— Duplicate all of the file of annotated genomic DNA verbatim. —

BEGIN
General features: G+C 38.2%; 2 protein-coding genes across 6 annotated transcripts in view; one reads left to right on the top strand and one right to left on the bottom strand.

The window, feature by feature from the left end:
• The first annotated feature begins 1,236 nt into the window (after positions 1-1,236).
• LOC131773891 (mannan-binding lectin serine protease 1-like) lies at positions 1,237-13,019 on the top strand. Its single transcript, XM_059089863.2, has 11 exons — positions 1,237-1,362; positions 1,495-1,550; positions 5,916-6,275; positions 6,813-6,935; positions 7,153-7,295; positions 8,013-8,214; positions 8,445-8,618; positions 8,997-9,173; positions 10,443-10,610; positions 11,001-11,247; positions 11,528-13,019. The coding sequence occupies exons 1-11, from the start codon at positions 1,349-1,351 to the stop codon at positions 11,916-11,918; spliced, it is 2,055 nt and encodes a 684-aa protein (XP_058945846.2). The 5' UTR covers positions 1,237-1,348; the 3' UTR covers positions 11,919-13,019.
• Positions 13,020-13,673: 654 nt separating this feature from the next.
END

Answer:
General features: G+C 38.2%; 2 protein-coding genes across 6 annotated transcripts in view; one reads left to right on the top strand and one right to left on the bottom strand.

The window, feature by feature from the left end:
• The first annotated feature begins 1,236 nt into the window (after positions 1-1,236).
• LOC131773891 (mannan-binding lectin serine protease 1-like) lies at positions 1,237-13,019 on the top strand. Its single transcript, XM_059089863.2, has 11 exons — positions 1,237-1,362; positions 1,495-1,550; positions 5,916-6,275; positions 6,813-6,935; positions 7,153-7,295; positions 8,013-8,214; positions 8,445-8,618; positions 8,997-9,173; positions 10,443-10,610; positions 11,001-11,247; positions 11,528-13,019. The coding sequence occupies exons 1-11, from the start codon at positions 1,349-1,351 to the stop codon at positions 11,916-11,918; spliced, it is 2,055 nt and encodes a 684-aa protein (XP_058945846.2). The 5' UTR covers positions 1,237-1,348; the 3' UTR covers positions 11,919-13,019.
• Positions 13,020-13,673: 654 nt separating this feature from the next.